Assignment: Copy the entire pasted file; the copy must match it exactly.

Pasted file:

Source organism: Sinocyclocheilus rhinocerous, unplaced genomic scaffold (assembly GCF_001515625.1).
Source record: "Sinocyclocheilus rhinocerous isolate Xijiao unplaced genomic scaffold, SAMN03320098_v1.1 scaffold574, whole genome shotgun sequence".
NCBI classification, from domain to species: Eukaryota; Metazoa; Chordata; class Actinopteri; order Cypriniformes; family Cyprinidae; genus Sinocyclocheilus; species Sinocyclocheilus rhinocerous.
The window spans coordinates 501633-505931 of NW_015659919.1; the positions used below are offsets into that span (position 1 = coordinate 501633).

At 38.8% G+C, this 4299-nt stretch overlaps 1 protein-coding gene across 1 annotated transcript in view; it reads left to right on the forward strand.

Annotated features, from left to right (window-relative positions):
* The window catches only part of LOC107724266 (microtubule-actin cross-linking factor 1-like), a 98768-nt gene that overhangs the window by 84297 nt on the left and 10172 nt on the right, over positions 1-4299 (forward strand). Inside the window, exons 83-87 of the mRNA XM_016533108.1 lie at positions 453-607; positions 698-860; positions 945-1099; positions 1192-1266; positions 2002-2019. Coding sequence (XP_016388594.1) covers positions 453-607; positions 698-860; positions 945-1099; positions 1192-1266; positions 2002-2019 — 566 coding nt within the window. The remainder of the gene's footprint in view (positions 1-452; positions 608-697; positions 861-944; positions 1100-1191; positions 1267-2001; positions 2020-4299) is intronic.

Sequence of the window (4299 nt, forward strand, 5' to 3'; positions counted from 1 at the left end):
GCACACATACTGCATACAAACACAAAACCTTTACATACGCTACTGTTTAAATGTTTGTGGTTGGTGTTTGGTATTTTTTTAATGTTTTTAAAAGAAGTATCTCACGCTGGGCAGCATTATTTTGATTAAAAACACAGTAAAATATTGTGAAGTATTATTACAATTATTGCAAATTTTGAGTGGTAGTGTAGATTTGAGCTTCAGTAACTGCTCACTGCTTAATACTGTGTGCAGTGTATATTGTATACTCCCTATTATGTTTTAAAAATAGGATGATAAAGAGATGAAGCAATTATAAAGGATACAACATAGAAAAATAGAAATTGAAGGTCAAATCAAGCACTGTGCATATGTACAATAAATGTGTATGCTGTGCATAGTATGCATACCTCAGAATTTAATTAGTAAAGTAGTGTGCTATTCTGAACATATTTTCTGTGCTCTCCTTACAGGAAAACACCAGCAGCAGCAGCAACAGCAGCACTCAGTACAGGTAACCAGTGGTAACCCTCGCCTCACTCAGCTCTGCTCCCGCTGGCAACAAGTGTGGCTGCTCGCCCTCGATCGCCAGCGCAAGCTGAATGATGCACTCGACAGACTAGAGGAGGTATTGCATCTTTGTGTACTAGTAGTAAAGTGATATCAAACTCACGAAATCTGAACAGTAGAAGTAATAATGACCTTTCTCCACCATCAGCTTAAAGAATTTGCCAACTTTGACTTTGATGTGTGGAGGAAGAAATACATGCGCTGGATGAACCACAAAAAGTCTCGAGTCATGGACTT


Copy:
Source organism: Sinocyclocheilus rhinocerous, unplaced genomic scaffold (assembly GCF_001515625.1).
Source record: "Sinocyclocheilus rhinocerous isolate Xijiao unplaced genomic scaffold, SAMN03320098_v1.1 scaffold574, whole genome shotgun sequence".
NCBI classification, from domain to species: Eukaryota; Metazoa; Chordata; class Actinopteri; order Cypriniformes; family Cyprinidae; genus Sinocyclocheilus; species Sinocyclocheilus rhinocerous.
The window spans coordinates 501633-505931 of NW_015659919.1; the positions used below are offsets into that span (position 1 = coordinate 501633).

At 38.8% G+C, this 4299-nt stretch overlaps 1 protein-coding gene across 1 annotated transcript in view; it reads left to right on the forward strand.

Annotated features, from left to right (window-relative positions):
* The window catches only part of LOC107724266 (microtubule-actin cross-linking factor 1-like), a 98768-nt gene that overhangs the window by 84297 nt on the left and 10172 nt on the right, over positions 1-4299 (forward strand). Inside the window, exons 83-87 of the mRNA XM_016533108.1 lie at positions 453-607; positions 698-860; positions 945-1099; positions 1192-1266; positions 2002-2019. Coding sequence (XP_016388594.1) covers positions 453-607; positions 698-860; positions 945-1099; positions 1192-1266; positions 2002-2019 — 566 coding nt within the window. The remainder of the gene's footprint in view (positions 1-452; positions 608-697; positions 861-944; positions 1100-1191; positions 1267-2001; positions 2020-4299) is intronic.

Sequence of the window (4299 nt, forward strand, 5' to 3'; positions counted from 1 at the left end):
GCACACATACTGCATACAAACACAAAACCTTTACATACGCTACTGTTTAAATGTTTGTGGTTGGTGTTTGGTATTTTTTTAATGTTTTTAAAAGAAGTATCTCACGCTGGGCAGCATTATTTTGATTAAAAACACAGTAAAATATTGTGAAGTATTATTACAATTATTGCAAATTTTGAGTGGTAGTGTAGATTTGAGCTTCAGTAACTGCTCACTGCTTAATACTGTGTGCAGTGTATATTGTATACTCCCTATTATGTTTTAAAAATAGGATGATAAAGAGATGAAGCAATTATAAAGGATACAACATAGAAAAATAGAAATTGAAGGTCAAATCAAGCACTGTGCATATGTACAATAAATGTGTATGCTGTGCATAGTATGCATACCTCAGAATTTAATTAGTAAAGTAGTGTGCTATTCTGAACATATTTTCTGTGCTCTCCTTACAGGAAAACACCAGCAGCAGCAGCAACAGCAGCACTCAGTACAGGTAACCAGTGGTAACCCTCGCCTCACTCAGCTCTGCTCCCGCTGGCAACAAGTGTGGCTGCTCGCCCTCGATCGCCAGCGCAAGCTGAATGATGCACTCGACAGACTAGAGGAGGTATTGCATCTTTGTGTACTAGTAGTAAAGTGATATCAAACTCACGAAATCTGAACAGTAGAAGTAATAATGACCTTTCTCCACCATCAGCTTAAAGAATTTGCCAACTTTGACTTTGATGTGTGGAGGAAGAAATACATGCGCTGGATGAACCACAAAAAGTCTCGAGTCATGGACTT